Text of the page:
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Accused wife killer ‘lied’ about trading

A Gold Coast man accused of murdering his wife had been accepting money to trade on the stock market in return for “risk-free bonuses”, a court has been told.

Andrew John Cobby is standing trial for the murder of Gaylene Cobby – known as Kym – whose body was found beaten and choked outside her Worongary, Gold Coast hinterland, home on November 12, 2017.

The 59-year-old denies the charge, pleading not guilty to killing the woman he called the “love of his life”.

The couple had been married for more than three decades, but mostly lived apart from 2003.

Cobby said he had an interest in the stock market and promised “risk-free bonuses” to those who gave him money to trade, Hector Bonelli told the Brisbane Supreme Court on Friday.

Mr Bonelli said he met Cobby – who he first knew by a different name – when both rented rooms in the same house.

After seeing trading accounts like one containing about $5 million on Cobby’s computer, Mr Bonelli brought others into the scheme.

The investors did not get paperwork for handing over up to $170,000, Mr Bonelli told the court.

They got some money returned at first, but then struggled to get information from Cobby about the rest.

After Cobby moved house without saying where he was living, the investors contacted Ms Cobby, Mr Bonelli said.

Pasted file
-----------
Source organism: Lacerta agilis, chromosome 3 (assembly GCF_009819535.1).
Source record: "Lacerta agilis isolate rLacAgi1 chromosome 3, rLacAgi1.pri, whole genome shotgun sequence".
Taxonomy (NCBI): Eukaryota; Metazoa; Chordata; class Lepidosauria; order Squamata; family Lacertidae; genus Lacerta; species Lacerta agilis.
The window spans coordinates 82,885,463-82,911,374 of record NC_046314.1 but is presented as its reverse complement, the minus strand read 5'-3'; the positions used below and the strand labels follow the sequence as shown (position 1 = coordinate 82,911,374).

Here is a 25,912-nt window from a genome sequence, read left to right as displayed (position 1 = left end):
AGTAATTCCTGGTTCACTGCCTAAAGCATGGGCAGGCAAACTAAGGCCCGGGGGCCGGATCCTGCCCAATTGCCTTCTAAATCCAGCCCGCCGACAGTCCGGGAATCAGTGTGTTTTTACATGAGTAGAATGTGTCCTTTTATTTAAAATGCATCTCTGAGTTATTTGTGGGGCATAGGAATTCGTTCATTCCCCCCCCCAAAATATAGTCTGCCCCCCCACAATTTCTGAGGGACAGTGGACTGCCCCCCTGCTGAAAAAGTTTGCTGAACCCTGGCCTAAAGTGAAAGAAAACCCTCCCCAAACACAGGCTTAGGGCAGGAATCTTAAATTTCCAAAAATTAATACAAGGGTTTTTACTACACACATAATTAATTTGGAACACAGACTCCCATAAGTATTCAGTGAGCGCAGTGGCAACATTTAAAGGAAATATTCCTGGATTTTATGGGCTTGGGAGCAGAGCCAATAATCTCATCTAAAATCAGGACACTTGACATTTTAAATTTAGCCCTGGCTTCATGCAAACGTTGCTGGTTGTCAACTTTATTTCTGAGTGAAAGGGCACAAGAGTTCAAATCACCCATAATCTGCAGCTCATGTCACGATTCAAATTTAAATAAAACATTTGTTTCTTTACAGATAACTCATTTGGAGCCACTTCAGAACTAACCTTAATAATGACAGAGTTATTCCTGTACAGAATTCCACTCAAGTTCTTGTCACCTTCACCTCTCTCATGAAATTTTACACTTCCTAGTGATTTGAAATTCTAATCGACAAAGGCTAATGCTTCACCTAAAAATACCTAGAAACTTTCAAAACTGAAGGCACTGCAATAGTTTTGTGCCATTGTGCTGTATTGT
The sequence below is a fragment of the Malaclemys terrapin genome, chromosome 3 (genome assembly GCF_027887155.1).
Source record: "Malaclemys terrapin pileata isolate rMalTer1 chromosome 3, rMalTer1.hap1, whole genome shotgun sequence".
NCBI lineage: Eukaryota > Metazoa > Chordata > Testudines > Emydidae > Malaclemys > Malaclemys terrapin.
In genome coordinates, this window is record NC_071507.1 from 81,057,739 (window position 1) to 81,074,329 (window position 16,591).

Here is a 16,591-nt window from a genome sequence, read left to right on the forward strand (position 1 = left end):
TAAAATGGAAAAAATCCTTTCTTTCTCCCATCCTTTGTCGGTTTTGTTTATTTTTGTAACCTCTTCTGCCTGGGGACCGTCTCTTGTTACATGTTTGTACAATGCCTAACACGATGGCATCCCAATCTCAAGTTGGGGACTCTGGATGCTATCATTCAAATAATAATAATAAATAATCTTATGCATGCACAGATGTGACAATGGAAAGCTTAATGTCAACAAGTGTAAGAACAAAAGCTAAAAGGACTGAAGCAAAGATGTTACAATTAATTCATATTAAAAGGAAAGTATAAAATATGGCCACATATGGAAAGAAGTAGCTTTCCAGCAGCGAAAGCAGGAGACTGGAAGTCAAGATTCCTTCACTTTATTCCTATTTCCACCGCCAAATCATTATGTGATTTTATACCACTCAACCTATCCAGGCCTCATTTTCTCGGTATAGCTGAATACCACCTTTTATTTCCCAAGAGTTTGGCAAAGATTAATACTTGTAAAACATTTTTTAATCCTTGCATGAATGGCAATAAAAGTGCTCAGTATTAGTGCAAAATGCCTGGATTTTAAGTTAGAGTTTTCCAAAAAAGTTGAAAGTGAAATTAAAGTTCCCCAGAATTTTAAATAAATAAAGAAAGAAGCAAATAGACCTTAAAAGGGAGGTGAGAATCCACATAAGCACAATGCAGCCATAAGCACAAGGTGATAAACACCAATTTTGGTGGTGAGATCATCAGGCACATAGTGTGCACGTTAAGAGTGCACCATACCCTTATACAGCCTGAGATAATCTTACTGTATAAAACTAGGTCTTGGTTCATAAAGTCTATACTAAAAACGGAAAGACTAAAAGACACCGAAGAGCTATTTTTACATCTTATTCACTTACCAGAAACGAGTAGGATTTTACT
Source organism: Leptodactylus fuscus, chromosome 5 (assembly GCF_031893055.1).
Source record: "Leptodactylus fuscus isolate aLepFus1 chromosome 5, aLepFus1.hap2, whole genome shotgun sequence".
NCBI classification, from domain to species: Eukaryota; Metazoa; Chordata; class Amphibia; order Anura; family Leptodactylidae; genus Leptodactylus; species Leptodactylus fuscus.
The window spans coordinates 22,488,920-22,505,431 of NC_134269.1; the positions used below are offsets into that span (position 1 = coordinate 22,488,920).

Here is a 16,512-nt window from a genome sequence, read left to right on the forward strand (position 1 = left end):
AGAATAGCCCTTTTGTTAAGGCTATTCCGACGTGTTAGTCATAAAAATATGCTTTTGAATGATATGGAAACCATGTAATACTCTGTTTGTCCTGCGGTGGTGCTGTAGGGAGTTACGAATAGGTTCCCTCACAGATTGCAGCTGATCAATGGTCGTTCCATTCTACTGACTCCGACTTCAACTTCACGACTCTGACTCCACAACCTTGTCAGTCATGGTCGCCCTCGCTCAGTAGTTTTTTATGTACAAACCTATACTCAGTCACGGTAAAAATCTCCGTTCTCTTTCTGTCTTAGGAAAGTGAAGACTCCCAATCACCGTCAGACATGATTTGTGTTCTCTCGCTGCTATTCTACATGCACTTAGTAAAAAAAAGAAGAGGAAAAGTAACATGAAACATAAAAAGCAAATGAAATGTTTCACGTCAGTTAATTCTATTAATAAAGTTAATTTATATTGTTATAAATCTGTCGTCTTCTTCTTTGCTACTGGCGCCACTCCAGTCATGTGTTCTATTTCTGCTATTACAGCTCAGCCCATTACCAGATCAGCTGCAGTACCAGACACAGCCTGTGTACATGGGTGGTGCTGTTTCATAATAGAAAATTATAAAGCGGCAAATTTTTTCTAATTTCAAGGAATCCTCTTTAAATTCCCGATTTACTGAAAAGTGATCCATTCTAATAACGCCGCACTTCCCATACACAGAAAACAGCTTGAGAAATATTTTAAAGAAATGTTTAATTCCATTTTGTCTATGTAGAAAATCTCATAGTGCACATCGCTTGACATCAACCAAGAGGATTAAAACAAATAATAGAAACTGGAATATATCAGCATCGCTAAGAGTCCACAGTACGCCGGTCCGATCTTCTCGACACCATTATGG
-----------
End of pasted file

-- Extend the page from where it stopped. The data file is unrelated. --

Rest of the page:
They claimed Cobby had told them to lie to her by saying they had received their money back.

“We told Kym, ‘Actually I’m sorry, Kym, we have to tell the truth, we never got our money back’,” Mr Bonelli told the court.

She set up a meeting in May 2016 with Cobby, Mr Bonelli, Karen Christie and Michael Roberts that was recorded and played in court on Friday.

The investors ask Cobby for proof their money was in accounts.

They also question whether Cobby had “tried to impress” them by lying about money he had and what he had done with it.

Cobby tells the group he had to move money around, paying for services and for accounts “to be freed up”.

But Mr Bonelli says Cobby lied and kept asking for time so he could “go away and manufacture things”.

“We don’t care what’s happening in your life,” he added.

“We understand your life is f***ed up.

Mr Roberts says his son, also an investor, was going into the army where he’d be subject to an ASIO security check.

Referring to the “fraudulent scheme” being a big problem, Mr Roberts tells the meeting he would “f***ing kill” for his son.

After Ms Cobby’s death, her husband told police they were both been threatened and faced demands for millions of dollars when would-be extortionists turned on him after teaching them currency trading.

“I have four individuals trying to extort money, but I couldn’t pay them,” he said.

He admitted being outside the property with his wife as she was concerned someone was at the house, but says he ran away into the bush when they were both assaulted by an unknown assailant.

Ms Cobby’s brother Brad Schultz told the court his sister may have misconstrued a comment about a “hit man” he made a couple of years before her death.

Mr Schultz said he had no intention of putting a hit man onto Cobby.

His recollection of what he said to his sister was that he was “just surprised that no one had gone out to hire a hit man”, he told the court on Friday.

The trial has heard from a police officer who determined Mr Bonelli was out of Australia at the time of the killing.

The trial continues before Justice Peter Callaghan.

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